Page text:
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Definitions - What Exactly is a Risk?

by Nic Plum on Tuesday 12 March, 2013 - 22:30 GMT

Posted in Architecture FrameworkTRAKStandards

Tags: defencedefinitiondodiecnistsafetysecuritystandardtrakusa

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Creating a definition sounds as thought it ought to be easy. It isn’t for many reasons - some of these are not so much technical as the process by which consensus is reached and the need to get consensus. For example the need to get consensus might mean that at times a weaker definition escapes because it was too difficult to get consensus with a tighter one.

Why do we care? Well there is a particular and a more general reason. The more general one is that the graphic blocks we use to represent the real world things have definitions and therefore the architect is supposed to select the most appropriate block to represent the real world thing based on the description. We can’t just choose anything otherwise we end up “head-modelling” where the verbal description we provide is not supported by the semantics of the model we’ve created (the model in our head is not the one on paper). If the description is wrong it might not be the right block to use (you wouldn’t represent ‘tank’ with a ‘tree’).

The particular reason is that we’ve a working group in TRAK looking to see if and how it is possible to extend TRAK to enable it to be used to address typical safety-related and security-related concerns. One of the starting points is therefore a review of general literature and particularly standards to identify the potential concepts or entities likely to be needed. In doing so we’ve found some potential problems with definitions.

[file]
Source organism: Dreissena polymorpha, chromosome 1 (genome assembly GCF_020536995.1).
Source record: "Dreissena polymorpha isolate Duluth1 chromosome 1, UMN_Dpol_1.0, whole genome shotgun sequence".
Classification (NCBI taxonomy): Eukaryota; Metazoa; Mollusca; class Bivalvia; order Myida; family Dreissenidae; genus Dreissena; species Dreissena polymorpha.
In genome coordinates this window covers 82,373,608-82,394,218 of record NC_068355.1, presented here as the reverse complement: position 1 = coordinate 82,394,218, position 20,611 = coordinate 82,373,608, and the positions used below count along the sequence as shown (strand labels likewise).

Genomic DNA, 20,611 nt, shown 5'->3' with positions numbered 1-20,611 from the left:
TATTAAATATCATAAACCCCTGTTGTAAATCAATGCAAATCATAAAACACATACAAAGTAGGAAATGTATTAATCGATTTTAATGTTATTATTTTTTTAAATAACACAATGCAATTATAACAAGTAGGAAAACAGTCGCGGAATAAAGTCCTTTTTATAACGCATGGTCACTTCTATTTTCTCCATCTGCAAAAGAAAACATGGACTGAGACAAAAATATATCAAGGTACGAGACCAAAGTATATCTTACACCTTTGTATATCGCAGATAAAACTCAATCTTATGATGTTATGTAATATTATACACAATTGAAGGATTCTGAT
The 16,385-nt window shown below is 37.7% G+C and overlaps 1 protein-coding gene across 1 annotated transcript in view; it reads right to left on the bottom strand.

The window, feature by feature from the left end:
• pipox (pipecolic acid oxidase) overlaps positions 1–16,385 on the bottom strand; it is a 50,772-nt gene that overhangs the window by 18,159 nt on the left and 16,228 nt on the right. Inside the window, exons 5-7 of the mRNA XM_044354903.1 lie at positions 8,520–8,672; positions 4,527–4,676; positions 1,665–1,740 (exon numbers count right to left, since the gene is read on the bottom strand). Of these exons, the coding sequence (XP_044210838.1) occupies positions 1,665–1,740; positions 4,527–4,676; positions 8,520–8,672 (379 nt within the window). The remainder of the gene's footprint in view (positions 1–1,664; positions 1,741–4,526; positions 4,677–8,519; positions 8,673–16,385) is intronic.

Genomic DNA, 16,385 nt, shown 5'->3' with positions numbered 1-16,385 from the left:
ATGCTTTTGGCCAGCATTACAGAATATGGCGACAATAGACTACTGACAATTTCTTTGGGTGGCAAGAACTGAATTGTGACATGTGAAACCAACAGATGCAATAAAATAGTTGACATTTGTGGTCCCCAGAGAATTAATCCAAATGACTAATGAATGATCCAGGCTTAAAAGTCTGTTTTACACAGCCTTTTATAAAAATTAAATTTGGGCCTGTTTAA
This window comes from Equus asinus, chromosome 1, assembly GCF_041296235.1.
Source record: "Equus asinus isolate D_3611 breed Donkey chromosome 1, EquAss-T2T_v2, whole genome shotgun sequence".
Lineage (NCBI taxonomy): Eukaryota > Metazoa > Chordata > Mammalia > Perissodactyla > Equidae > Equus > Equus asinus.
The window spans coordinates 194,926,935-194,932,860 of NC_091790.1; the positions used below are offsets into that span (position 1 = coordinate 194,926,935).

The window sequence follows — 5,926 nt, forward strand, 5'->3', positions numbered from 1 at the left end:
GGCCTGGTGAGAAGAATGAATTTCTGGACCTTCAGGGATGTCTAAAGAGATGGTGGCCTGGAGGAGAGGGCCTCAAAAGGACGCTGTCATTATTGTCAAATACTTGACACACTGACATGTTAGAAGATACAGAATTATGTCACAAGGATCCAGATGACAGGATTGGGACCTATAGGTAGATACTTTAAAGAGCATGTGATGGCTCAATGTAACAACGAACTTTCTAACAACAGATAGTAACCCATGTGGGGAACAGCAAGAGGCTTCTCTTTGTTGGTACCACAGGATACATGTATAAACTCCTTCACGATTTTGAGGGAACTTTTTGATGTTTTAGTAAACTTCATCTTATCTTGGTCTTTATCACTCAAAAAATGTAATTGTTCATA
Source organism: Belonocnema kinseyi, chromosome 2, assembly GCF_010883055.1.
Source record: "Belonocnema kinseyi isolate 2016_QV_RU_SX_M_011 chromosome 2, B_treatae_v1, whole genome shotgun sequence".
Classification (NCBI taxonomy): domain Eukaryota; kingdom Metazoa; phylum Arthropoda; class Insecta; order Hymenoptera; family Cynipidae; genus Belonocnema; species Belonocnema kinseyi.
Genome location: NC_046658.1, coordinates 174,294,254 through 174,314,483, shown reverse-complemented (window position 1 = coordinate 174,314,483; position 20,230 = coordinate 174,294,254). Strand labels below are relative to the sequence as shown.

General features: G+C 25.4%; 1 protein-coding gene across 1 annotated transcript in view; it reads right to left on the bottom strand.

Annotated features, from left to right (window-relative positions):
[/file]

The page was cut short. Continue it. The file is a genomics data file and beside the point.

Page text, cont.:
A candidate entity is risk. What is a risk?

IEC 61508:2010

combination of the probability of occurrence of harm and the severity of that harm

MIL STD 882E

Mishap Risk. An expression of the impact and possibility of a mishap in terms of potential mishap severity and probability of occurrence.

NIST

The net mission/business impact considering (1) the likelihood that a particular threat source will exploit, or trigger, a particular information system vulnerability and (2) the resulting impact if this should occur.

There is a common thread. Many other standards also have very similar forms of definition. None of these, however, defines what a risk actually is The analogy is defining force as the product of mass and acceleration - it tells us nothing of what force is. None of the above are therefore definitions of risk they just indicate how we might derive a metric for it. One of the principles in defining something has to be that the definition is independent of other variables or an implementation. In the above if risk didn’t involve probability of occurrence it would mean that the concept of risk itself had changed which isn’t true.

My dictionary provides:

a possibility of harm or damage

IEC 61508:2010 defines a Hazard:

potential source of harm [Guide 51 ISO/IEC:1990]..

’ which is fine but then in the note that follows it states ‘….for example, release of a toxic substance…’ which looks to be a hazardous event not a hazard.

All of this means that it is harder and takes longer than it should do to analyse and form a view of a pragmatic compromise because you have to examine every word and be selective in what you choose to accept and what you choose to reject. You cannot blindly assume that any standard is correct since it is as much the product of gaining consensus as it is the technical content. You have to be a skeptical enquirer and constantly challenge. Too often folks put such committees on pedestals and don’t stop and think.

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